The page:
Q: In the history ofthe Cold War, who do you think won the battle for ideas and why?
A: On the first glance it is a victory of the West. It's the victory of the West over Communism. I'm not sure if it's a victory of ideas. It's primarily the victory of economic strength. The victory of market economy over a state-planned economy. And the victory of a multi-Party society, a pluralistic society, over dictatorial, monolithic society. In these two aspects it's absolutely clear, market economy over planned economy, pluralistic development of human beings against dictatorial one-sided. But I'm afraid the real serious battle of ideas, the real serious discussion has not yet started, or should really only begin. I will be very careful of rejoicing having a victory rejoicing. I think one needs a lot of thoughts also about some of the strengths of Communism, and about some of the weaknesses and problems of a Western democratic society. So I think there should be still a lot of thinking, discussion is to be done. Especially because it has shown that the Communist dictatorial systems have broken down everywhere from East Germany to Mongolia. But Communism not. This is strange thing that the Communists change and with new ideas, new slogans, new methods, in a pluralist democracy suddenly come up again and gain strength. So I think we should wait a little bit before we rejoice and do some critical thinking and analysis.
Q: Was the Cold War necessary? Was it -
A: Yes, I think so. I think it was necessary, it's not only a mistake. I think it was necessary, it was unavoidable. Some of the events maybe could have taken another shape, but in principle there's no doubt for me that the Stalin leadership ruling the empire had the firm aim of increasing its power and dominance. Not so primitive as sadly enough people in the West thought, that they would come with tanks. No, that's fascist, but not Communist. That's in extraordinary cases you do it, but no, no, no, cleverly with political strategy, thoughtful intermediate periods, like Khrushchev once said, 'we want to take it in such a way that the people don't even notice it.' That's what Communism is about. That they don't even notice what happens. So, I think this imperial design of Stalin and the Stalin leadership was existing, and if that was existing, and it was existing, there was no other way than to bring resistance, bring power against the fulfilment of this imperial design. And therefore then the Cold War was unavoidable. In one or the other instance, things could have been done differently, but the Cold War was a necessary development due to the imperial grand empire design of the Stalin leadership.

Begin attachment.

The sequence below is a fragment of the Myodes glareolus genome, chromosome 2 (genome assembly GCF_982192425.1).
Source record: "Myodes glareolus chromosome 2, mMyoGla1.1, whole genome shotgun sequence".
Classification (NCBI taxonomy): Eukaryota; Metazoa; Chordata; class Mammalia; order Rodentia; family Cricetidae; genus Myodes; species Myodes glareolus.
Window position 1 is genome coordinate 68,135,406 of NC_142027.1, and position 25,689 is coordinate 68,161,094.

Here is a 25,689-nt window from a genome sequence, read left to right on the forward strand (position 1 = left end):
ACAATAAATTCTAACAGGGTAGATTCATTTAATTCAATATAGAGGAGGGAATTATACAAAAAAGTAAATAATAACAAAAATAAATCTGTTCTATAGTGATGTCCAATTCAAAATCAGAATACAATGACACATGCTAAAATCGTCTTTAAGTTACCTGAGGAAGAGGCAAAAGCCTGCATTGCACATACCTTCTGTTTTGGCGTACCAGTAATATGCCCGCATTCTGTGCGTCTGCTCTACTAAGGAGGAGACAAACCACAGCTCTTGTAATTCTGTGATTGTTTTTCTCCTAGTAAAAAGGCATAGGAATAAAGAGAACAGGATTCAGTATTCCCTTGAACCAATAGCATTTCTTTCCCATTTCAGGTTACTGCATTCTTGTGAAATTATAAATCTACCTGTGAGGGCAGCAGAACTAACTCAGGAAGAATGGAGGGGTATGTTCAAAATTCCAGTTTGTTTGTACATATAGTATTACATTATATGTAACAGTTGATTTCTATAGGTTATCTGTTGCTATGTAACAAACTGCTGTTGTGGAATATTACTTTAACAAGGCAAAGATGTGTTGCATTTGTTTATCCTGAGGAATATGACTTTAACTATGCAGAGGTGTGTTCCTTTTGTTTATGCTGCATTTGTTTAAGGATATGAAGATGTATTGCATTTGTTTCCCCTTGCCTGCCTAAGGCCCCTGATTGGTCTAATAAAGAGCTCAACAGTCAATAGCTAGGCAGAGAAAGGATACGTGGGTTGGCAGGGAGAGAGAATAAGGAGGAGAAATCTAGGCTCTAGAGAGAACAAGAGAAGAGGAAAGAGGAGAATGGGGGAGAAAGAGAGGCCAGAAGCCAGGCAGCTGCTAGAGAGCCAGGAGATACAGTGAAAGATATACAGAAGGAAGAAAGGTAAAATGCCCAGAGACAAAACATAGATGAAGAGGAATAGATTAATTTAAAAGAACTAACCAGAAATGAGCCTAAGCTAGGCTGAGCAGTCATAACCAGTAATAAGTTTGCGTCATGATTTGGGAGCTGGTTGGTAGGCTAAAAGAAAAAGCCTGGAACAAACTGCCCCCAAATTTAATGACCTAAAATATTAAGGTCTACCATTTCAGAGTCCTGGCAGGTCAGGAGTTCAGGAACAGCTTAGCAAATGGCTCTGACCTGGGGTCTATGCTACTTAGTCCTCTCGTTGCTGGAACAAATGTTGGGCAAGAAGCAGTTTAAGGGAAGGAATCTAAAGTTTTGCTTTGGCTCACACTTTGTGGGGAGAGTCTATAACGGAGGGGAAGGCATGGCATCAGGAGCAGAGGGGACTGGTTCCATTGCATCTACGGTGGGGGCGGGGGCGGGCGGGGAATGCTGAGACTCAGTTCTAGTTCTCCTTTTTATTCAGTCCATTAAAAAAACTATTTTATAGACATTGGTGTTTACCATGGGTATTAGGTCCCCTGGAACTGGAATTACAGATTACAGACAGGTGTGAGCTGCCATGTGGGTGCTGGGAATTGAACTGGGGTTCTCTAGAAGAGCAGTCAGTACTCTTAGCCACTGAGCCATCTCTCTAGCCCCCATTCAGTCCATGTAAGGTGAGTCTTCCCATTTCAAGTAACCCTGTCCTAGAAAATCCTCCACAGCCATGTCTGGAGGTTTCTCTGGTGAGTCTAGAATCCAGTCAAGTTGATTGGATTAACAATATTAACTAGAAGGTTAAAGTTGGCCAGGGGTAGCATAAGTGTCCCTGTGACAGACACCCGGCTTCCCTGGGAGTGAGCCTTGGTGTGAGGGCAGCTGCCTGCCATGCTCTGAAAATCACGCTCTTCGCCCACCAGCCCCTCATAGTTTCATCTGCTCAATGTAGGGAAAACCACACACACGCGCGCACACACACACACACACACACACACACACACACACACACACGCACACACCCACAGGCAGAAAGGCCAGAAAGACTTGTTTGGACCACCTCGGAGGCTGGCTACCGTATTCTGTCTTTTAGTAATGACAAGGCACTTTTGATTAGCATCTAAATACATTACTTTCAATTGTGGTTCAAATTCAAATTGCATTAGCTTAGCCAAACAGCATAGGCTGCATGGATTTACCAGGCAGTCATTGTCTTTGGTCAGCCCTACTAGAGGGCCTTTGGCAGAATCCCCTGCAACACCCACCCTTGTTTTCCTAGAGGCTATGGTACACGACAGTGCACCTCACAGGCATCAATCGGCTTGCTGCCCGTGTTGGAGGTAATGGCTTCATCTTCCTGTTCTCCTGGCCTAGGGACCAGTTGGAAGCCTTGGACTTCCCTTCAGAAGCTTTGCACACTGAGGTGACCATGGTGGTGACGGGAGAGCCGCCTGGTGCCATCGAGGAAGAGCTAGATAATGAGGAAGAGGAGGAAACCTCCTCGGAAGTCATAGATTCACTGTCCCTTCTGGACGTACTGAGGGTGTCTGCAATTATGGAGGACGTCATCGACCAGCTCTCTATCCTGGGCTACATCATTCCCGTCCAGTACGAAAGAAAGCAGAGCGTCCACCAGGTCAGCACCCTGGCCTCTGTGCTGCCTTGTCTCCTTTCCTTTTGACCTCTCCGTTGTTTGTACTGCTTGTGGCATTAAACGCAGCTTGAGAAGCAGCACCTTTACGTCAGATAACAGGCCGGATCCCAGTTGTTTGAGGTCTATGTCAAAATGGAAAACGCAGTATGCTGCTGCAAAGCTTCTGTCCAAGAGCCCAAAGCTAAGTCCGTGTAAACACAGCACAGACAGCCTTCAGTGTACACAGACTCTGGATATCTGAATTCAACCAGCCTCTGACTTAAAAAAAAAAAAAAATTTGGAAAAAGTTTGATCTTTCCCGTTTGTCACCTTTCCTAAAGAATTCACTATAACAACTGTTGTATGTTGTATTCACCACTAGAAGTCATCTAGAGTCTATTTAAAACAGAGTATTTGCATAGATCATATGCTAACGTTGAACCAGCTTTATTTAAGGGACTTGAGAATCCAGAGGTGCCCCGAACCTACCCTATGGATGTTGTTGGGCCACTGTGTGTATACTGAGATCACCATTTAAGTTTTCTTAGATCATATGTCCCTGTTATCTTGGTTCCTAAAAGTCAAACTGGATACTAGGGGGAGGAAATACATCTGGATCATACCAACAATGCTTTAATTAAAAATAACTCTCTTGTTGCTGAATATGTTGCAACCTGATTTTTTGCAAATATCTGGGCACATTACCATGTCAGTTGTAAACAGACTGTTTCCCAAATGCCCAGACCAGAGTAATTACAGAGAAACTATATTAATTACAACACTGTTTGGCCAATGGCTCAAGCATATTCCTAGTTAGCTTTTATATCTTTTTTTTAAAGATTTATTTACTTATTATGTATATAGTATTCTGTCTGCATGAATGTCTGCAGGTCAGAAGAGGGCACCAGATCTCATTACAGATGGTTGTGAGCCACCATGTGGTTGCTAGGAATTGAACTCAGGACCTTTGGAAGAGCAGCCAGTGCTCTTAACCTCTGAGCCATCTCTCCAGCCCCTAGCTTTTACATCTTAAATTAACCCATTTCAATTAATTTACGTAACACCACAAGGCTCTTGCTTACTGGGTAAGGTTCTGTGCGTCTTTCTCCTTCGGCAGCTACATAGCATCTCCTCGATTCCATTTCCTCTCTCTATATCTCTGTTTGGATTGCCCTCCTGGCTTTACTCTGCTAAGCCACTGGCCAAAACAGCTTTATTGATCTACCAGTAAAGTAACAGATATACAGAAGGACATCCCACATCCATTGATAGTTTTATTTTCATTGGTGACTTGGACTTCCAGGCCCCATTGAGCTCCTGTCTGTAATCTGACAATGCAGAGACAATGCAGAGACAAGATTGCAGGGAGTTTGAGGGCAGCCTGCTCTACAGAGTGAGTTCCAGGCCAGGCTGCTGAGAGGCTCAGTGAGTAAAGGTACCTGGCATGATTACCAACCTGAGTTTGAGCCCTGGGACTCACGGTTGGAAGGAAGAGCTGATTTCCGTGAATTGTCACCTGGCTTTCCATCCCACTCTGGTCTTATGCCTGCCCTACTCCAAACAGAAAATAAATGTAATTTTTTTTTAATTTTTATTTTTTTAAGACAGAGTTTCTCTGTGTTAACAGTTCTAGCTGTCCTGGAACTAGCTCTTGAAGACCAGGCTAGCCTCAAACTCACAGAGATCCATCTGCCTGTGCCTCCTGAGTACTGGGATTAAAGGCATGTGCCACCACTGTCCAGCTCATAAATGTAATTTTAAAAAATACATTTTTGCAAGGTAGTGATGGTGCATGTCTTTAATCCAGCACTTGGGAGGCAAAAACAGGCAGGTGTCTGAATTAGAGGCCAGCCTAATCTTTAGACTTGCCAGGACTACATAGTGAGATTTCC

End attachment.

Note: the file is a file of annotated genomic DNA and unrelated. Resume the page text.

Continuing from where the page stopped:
Q: How much of that design was ideological as opposed to Great Power politics?
A: It's always among Communists absolutely combined. Absolutely combined. If you have a very elaborate ideology which is able to explain and justify your actions, it is very easy to believe such an ideology, and to use the terminology of this ideology. It's very easy for a high Party official who has a lot of privileges to believe that cadres, which is the official term for officials, should deserve these privileges. It's not only allowed, you deserve them. So you can - you use this ideology almost automatically in the period of fulfilling your great power aims, and it's almost impossible to divide them, because there are intrinsic connection between both of them.